Croatia Travel Guide: 5 Tips for Planning Your Journey

Croatia, Planning, Solo Travel — By on January 11, 2011 at 12:00 pm

by Caroline Eubanks
Special to Lost Girls World

I had read a guidebook about the Dalmatian Coast and drooled over images of the idyllic sapphire waters that could make Italy jealous. I even caught an episode of Rick Steves to catch up on my history about the former Yugoslavian nation. But did I have any idea of what to expect from my first solo adventure? Absolutely not. From the moment the Croatia Airlines plane made its descent into Split, I had already fallen hard for the country. It’s easy for solo travelers to choose a destination based on the traditional Grand Tour, but if you’re looking for something a little different, here’s what you need to know about traveling solo in Croatia.

1. Croatia has the appeal of Italy with the price tag of pre-Euro Greece. Meaning? It’s super affordable. While young Aussies, Americans and Brits once spent their summers island-hopping in Greece, many have since moved up the coast to the Balkans. Budget airlines like Easyjet and Ryanair fly into Split, Dubrovnik and the capital of Zagreb, as well as the national carrier Croatia Airlines. Accommodations are also a bargain, as the women at the bus and train stations will tell you as they offer up rooms at their homes. If you’d rather stay somewhere slightly more legitimate, the hostels will cost you less than 100 kuna. As of this publication date, 1 kuna is equal to €0.13 Euro or $0.17 US. The food, which is inspired by Italian dishes like pizza, pasta and risotto, can be purchased for less than $7 US.

2. Croatia’s dangerous liquor of choice is rajika. And just like its sister liquors, like grappa (Italy) and ouzo (Greece), it burns all the way down. But if a local offers you a shot of it, you can’t turn it down since many make it themselves. Just smile and say “zivjeli.” In the party towns along the Dalmatian Coast, specifically Hvar Town and Dubrovnik, the drink of choice is buckets or carafes of mixed drinks with long straws. If you haven’t yet learned your lesson in the backpacker hostels around the world, watch out for these drinks. You can’t taste the alcohol, but you’ll likely feel it bite you in the ass. Beer is also a cheap and basic choice if you don’t want to risk it.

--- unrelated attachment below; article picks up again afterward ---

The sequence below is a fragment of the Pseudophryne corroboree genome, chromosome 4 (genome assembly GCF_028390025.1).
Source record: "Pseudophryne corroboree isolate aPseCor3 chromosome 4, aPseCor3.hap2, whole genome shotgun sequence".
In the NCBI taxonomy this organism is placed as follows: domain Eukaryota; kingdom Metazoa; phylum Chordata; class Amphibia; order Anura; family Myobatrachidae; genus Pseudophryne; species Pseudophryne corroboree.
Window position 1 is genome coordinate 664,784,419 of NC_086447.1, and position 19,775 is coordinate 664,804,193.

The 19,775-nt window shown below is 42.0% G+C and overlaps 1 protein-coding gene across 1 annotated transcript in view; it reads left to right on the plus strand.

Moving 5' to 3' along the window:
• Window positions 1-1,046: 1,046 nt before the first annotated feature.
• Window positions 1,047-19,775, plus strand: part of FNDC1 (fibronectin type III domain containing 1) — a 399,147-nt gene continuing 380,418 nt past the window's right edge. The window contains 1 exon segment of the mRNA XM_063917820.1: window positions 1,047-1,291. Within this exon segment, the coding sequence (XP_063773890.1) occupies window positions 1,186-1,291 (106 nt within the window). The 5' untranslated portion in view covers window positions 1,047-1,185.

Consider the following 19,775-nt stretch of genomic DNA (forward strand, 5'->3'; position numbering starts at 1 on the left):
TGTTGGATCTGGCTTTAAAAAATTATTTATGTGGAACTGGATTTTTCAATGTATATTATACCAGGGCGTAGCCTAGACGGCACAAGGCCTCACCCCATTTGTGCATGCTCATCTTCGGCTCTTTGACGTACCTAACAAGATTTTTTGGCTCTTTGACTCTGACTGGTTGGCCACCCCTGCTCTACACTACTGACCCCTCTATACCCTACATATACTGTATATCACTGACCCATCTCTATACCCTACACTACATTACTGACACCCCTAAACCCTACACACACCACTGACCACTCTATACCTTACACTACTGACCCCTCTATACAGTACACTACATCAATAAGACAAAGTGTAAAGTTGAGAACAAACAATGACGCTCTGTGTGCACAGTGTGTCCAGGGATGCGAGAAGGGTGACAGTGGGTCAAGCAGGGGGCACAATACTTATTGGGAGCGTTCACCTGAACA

3. The early season is your best friend. I recommend visiting between May and early June before the islands become overrun with tourists from Italy, Germany and Australia. Early season also means cheaper deals on flights and accommodations. You won’t be fighting Americans in line for the attractions because our country doesn’t seem to have embraced the country the way other European nations have. I only met one other American while I was there.

4. The only way to see the Dalmatian Coast is by water. Don’t bother trying to see the coastal towns by bus. There are dozens of tour operators that run cruises from Split to Dubrovnik, visiting the islands in between. BusAbout, Sail Croatia and Travel Talk are just a few. They include a week’s worth of on-board accommodations, meals and daily swims in the Adriatic. If you’d rather stay on dry land, Blueline and Jadrolinija operate ferries to many of the islands. Check their websites for schedules.

5. It’s not as dangerous as you think it is. Since Croatia was caught in a devastating war in the last twenty years, many people still imagine it as dangerous, but that is not the case. When I told my friends and family I would be going there completely alone, they pictured scenes straight out of Hostel and Taken, but their fears turned out to be unfounded. As with any place, you have to be aware of your surroundings and you’ll have a great time. With that said, as Patty Hodapp unfortunately found out in Greece, the police are not always your friends. There have been reports of men claiming to be police officers trying to abduct women in Dubrovnik. The lesson here is that you shouldn’t be afraid to dance with that cute stranger, but be sure to keep your guard up.

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  • Very cool tips. With a little effort — and a trip through Albania — a visit to Croatia can be part of a tour around Greece, so it doesn’t have to be an either/or situation.

  • tiho says:

    It is Rakija not rajika … and nothing is open in early season … only two months worth of going there are July and August … although it does get busy … but who cares, you will be on the Yacht most of the day – right 😉
    There is no better place on earth … Nowhere !!! and spend your money …

  • Annie says:

    Great tips! I am absolutely dying to see Croatia, and even more so kicking myself for not doing it when I lived in Italy! I suppose there is good reason and I hope that means when I do finally make it there (maybe next year???) I will be a wiser traveler 😉

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  • Lia Valazza says:

    Thanks for the tips on travel in Croatia. Visitors should remember, there is more to Croatia than the Dalmation Coast. There is a large Lipizzan facility that would be worth visiting. That is if you can pull yourself away from those stunning blue seas!